Ever wondered why your pay cheque is simply not going as far as it used to and why you are trapped in a spiral of debt? The reason might not be financial mismanagement as many experts claim.
According to a new study by the consumer group Which?, we are currently paying £410 per year more for our energy bills than a decade ago – after making provision for inflation.
The study analysed how Britons’ spending on energy has sky-rocketed by a whopping 52 per cent over the last 10 years. At 2012 prices the average electricity bill in 2003/04 was £790. Using the same price index it has now escalated to £1,200 – and this during a decade during which energy usage went down 17 per cent.
Richard Lloyd, the group’s executive director, said: “It is shocking that people are paying more despite using less.”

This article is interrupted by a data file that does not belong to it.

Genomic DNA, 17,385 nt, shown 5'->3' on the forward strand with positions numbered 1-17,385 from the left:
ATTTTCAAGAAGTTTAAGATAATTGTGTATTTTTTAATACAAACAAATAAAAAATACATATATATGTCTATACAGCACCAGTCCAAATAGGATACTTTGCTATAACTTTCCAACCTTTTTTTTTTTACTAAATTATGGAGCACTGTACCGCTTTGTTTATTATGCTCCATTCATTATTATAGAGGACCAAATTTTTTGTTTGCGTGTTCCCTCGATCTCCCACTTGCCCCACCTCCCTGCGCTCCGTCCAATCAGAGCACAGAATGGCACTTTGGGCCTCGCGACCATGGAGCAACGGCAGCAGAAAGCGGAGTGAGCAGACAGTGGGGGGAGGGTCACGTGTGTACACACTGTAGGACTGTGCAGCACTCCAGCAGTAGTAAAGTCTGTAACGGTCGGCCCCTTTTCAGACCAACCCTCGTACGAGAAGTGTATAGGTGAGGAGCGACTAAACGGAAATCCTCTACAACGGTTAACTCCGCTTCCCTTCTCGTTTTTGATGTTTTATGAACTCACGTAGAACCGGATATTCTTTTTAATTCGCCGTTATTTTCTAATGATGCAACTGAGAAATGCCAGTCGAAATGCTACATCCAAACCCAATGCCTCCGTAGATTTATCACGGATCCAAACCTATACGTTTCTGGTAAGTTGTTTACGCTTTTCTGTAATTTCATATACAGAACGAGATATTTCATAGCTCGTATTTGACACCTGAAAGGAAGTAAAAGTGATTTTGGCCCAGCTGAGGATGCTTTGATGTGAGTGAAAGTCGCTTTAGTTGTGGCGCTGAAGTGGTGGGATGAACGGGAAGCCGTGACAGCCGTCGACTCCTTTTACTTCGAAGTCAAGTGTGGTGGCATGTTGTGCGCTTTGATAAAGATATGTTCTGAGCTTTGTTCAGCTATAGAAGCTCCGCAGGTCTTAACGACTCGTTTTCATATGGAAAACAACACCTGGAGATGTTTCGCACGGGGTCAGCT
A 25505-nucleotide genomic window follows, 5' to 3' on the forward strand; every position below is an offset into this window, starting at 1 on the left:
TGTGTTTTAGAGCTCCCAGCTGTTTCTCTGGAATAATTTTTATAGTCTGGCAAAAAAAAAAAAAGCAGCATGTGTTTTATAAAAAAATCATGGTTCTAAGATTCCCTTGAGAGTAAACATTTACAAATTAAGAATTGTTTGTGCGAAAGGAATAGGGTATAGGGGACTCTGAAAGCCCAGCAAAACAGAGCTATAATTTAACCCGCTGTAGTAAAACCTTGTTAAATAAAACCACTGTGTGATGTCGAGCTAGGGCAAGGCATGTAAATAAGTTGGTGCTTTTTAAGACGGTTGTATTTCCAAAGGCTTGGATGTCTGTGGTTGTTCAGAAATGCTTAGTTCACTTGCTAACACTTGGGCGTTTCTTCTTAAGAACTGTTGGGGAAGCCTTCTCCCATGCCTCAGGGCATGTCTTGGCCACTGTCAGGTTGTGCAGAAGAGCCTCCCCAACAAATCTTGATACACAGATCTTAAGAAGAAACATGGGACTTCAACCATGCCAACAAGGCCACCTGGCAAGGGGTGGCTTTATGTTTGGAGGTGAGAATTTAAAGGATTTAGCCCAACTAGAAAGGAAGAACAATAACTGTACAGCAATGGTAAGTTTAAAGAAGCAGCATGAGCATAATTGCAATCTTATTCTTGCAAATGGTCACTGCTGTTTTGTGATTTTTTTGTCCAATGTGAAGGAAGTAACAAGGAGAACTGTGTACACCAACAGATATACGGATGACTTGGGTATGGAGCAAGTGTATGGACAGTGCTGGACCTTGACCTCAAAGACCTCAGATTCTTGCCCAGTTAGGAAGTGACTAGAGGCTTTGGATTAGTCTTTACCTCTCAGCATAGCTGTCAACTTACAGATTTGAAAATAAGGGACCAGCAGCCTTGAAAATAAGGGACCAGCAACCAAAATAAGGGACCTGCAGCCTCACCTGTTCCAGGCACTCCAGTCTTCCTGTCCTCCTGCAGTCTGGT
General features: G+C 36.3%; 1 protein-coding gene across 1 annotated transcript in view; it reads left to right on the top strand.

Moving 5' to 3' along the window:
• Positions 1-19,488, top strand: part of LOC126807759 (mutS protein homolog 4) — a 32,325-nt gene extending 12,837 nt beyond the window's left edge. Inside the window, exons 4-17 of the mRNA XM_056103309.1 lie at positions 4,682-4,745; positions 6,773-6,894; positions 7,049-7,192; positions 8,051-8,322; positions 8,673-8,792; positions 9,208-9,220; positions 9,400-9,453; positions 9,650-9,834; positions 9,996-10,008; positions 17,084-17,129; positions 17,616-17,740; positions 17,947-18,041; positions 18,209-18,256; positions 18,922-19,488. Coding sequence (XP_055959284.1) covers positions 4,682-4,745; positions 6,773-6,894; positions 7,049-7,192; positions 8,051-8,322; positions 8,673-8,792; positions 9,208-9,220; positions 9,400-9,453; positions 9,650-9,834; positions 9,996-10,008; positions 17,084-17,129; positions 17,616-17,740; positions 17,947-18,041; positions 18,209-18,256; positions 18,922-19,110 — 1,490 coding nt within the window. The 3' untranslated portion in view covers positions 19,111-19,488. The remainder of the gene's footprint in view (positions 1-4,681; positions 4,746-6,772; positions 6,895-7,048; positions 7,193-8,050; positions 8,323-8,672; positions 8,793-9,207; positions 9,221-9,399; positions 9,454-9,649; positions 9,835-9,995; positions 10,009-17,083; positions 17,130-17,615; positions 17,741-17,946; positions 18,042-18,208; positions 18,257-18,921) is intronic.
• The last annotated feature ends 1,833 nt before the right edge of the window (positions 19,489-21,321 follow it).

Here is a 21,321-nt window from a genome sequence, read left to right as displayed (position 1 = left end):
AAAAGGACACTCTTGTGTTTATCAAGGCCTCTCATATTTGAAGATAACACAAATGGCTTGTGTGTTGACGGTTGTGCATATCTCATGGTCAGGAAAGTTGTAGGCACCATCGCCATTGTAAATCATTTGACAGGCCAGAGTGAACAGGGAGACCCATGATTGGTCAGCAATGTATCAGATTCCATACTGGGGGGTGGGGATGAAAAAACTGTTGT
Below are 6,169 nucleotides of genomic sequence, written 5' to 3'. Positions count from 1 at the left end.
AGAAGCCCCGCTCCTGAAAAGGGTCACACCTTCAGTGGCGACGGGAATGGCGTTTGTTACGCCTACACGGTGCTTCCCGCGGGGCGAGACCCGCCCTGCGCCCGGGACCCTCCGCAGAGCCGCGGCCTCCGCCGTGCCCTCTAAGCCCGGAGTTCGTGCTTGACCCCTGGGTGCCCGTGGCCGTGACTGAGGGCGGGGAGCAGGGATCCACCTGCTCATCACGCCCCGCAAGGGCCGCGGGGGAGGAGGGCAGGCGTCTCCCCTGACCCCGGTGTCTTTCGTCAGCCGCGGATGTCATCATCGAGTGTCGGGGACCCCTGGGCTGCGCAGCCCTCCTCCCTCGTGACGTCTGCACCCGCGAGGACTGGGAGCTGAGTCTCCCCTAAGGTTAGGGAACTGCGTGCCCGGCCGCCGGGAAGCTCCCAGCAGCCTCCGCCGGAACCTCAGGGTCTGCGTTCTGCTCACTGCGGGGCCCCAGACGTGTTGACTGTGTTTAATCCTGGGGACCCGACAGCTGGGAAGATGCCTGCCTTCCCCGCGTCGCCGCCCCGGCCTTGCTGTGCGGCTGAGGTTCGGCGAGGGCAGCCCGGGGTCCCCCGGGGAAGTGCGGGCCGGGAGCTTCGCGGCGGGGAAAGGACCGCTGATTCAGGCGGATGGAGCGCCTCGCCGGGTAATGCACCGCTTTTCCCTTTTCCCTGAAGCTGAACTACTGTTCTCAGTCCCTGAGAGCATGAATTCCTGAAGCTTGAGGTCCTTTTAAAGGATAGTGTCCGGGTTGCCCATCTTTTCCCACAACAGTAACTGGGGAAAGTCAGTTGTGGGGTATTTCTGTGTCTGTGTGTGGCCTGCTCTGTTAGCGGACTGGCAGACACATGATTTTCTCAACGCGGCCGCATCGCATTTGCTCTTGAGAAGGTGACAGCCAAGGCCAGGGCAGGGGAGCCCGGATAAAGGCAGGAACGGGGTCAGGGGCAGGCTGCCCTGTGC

That is not the end of the story either. While it might be good news for landlords, tenants can certainly not be too happy that the average rent now stands at £768 per month.
While that is only 1.2 per cent higher than a year ago, the news still angered Shelter’s chief executive, Campbell Robb, who stated: “Once again, England’s nine million renters are paying a steep price for our broken housing market.”
Robb added that the fact that there is simply not enough affordable homes available for rent is forcing increasing numbers of individuals into private rental properties that they cannot really afford, leaving many of them scrambling to make a living – with virtually no promise of putting down permanent roots.